Article Text

PDF

Effect of lung cancer surgery on quality of life
  1. T Win1,
  2. L Sharples2,
  3. F C Wells3,
  4. A J Ritchie3,
  5. H Munday1,
  6. C M Laroche1
  1. 1Thoracic Oncology, Papworth Hospital, Papworth, Cambridge CB3 8RE, UK
  2. 2MRC Biostatistics Unit, Cambridge CB2 2SR, UK
  3. 3Cardiothoracic Surgery Departments, Papworth Hospital, Papworth, Cambridge CB3 8RE, UK
  1. Correspondence to:
    Dr T Win
    Thoracic Oncology Unit, Papworth Hospital, Papworth Everard, Cambridge CB3 8RE, UK; thida.winpapworth.nhs.uk

Abstract

Background: Health related quality of life (HRQOL) after surgery is important, although very limited data are available on the QOL after lung cancer surgery.

Methods: The effect of surgery on HRQOL was assessed in a prospective study of 110 patients undergoing potentially curative lung cancer surgery at Papworth Hospital, 30% of whom had borderline lung function as judged by forced expiratory volume in 1 second. All patients completed the EORTC QLQ-C30 and LC13 lung cancer module before surgery and again at 1, 3 and 6 months postoperatively.

Results: On average, patients had high levels of functioning and low levels of symptoms. Global QOL had deteriorated significantly 1 month after surgery (p = 0.001) but had returned to preoperative levels by 3 months (p = 0.93). Symptoms had worsened significantly at 1 month after surgery but had returned to baseline levels by 6 months. Low values on the preoperative HRQOL scales were not significantly associated with poor surgical outcome. However, patients with low preoperative HRQOL functioning scales and high preoperative symptom scores were more likely to have poor postoperative (6 months) QOL. The only lung function measurement to show a marginally statistically significant association with quality of life at 6 months after surgery was percentage predicted carbon monoxide transfer factor (Tlco).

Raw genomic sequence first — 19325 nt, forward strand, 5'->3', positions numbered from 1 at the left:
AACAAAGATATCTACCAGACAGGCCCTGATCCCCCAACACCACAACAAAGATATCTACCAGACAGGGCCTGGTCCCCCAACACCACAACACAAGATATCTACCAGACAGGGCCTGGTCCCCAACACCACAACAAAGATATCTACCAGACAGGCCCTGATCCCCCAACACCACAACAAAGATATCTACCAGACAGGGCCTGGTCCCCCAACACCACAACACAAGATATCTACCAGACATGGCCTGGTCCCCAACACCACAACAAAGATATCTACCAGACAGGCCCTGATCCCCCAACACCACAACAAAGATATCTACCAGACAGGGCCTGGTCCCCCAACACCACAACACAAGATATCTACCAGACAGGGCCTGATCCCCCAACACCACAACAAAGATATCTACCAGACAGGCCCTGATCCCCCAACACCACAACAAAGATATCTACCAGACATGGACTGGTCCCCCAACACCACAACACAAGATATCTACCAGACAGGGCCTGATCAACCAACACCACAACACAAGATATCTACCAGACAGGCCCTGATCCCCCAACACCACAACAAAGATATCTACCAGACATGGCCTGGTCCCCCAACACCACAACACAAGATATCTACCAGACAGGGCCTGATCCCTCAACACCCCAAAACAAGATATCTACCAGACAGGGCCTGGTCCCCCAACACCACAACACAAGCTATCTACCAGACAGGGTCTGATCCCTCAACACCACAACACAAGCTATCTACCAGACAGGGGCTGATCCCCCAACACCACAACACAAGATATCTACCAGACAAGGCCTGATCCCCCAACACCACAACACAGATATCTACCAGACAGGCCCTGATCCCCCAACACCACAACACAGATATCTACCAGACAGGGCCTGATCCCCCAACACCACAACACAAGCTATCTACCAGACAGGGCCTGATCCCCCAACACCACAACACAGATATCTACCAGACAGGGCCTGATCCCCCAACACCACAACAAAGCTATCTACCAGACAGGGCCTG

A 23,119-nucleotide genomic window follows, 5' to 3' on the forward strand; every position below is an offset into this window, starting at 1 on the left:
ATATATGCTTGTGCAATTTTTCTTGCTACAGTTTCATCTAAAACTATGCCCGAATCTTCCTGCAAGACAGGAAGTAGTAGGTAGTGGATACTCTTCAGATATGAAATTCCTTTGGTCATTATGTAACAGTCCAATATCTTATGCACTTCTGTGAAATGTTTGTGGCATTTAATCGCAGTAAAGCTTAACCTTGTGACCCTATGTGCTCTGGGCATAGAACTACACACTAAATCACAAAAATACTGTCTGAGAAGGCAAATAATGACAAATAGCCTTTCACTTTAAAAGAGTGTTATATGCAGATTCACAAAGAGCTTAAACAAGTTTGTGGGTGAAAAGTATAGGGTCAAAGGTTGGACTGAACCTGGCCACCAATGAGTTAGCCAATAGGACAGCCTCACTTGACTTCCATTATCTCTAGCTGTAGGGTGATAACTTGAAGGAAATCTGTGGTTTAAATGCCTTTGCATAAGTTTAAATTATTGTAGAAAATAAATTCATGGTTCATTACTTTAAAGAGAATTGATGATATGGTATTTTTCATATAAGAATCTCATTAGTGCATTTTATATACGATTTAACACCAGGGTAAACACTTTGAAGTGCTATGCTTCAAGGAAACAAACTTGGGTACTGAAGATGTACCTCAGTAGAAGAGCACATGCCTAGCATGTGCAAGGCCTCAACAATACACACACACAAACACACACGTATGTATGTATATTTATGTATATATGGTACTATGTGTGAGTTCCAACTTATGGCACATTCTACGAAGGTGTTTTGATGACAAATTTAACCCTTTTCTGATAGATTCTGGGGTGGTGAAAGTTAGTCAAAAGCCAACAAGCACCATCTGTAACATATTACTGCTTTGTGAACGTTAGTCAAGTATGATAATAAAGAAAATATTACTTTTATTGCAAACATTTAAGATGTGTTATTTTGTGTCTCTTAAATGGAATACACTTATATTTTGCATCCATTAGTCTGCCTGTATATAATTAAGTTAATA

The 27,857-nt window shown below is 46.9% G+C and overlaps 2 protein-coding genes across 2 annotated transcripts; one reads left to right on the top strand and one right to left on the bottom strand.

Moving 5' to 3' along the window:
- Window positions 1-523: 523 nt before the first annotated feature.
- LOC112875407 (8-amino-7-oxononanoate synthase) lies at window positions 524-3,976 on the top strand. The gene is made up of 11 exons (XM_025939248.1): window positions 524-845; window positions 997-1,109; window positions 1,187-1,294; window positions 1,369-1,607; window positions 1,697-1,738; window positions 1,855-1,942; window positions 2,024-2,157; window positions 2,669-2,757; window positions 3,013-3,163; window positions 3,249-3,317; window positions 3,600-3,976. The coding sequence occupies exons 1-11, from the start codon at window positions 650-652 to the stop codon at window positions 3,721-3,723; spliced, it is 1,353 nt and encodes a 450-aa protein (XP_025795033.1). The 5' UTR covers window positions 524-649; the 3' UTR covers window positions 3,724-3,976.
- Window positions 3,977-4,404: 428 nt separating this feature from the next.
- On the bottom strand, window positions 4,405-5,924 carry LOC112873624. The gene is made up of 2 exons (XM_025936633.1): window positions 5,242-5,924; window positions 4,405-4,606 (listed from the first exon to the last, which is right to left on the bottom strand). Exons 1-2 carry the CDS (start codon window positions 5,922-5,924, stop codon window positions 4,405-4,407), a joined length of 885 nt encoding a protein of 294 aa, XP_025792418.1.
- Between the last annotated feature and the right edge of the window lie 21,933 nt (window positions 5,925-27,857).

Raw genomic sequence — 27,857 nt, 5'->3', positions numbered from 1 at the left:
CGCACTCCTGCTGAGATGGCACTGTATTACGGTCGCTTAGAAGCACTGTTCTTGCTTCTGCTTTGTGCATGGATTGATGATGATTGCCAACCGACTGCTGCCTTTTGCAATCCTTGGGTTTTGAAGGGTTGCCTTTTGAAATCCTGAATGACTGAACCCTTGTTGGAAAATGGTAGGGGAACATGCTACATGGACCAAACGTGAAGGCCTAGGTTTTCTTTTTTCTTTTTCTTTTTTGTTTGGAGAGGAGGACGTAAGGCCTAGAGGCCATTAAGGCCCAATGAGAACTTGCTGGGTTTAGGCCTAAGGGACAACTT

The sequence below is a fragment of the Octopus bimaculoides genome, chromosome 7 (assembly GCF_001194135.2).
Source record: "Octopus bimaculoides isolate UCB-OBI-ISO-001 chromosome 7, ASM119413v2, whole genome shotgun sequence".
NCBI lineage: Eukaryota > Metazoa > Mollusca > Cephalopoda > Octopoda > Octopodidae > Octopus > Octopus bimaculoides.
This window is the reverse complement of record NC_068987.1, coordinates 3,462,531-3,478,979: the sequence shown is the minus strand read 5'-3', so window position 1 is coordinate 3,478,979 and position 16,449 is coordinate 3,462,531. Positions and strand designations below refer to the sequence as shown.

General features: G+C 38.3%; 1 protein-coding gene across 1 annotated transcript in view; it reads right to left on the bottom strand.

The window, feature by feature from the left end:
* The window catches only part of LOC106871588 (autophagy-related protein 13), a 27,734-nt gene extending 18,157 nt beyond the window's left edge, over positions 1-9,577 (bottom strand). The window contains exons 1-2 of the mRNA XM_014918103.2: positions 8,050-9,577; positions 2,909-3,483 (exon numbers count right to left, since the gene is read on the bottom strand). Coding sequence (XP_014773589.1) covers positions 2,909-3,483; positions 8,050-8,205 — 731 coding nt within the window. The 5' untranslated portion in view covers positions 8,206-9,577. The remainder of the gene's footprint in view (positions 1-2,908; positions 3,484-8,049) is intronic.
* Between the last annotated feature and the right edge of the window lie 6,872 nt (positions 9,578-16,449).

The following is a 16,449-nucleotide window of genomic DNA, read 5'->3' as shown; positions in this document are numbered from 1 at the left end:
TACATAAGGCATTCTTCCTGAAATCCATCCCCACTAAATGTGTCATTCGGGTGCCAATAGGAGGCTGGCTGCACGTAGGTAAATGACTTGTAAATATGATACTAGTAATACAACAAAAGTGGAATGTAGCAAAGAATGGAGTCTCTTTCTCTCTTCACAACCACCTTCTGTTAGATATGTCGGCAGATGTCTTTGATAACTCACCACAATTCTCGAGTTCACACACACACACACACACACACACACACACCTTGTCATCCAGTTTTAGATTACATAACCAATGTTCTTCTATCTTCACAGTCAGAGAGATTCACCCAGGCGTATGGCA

Conclusion: Although surgery had short term negative effects on quality of life, by 6 months HRQOL had returned to preoperative values. Patients with low HRQOL functioning scales, high preoperative symptom scores, and preoperative percentage predicted Tlco may be associated with worse postoperative HRQOL.

  • lung cancer
  • surgery
  • quality of life

Statistics from Altmetric.com

There has recently been increased recognition of the need to complement cancer treatments with an assessment of health related quality of life (HRQOL) experienced as a result of the disease and its treatment. The European Organization for Research and Treatment of Cancer Quality of Life Questionnaire-C30 (EORTC QLQ-C30) together with the lung cancer module (LC13) is the most commonly used HRQOL assessment tool for cancer patients in European countries1–5 and was found to be the best developed instrument.1 Collection of postoperative HRQOL data has been advocated in follow up of patients with cancer6 and most published studies encourage the assessment of HRQOL in evaluating treatment outcomes.1–4,7,8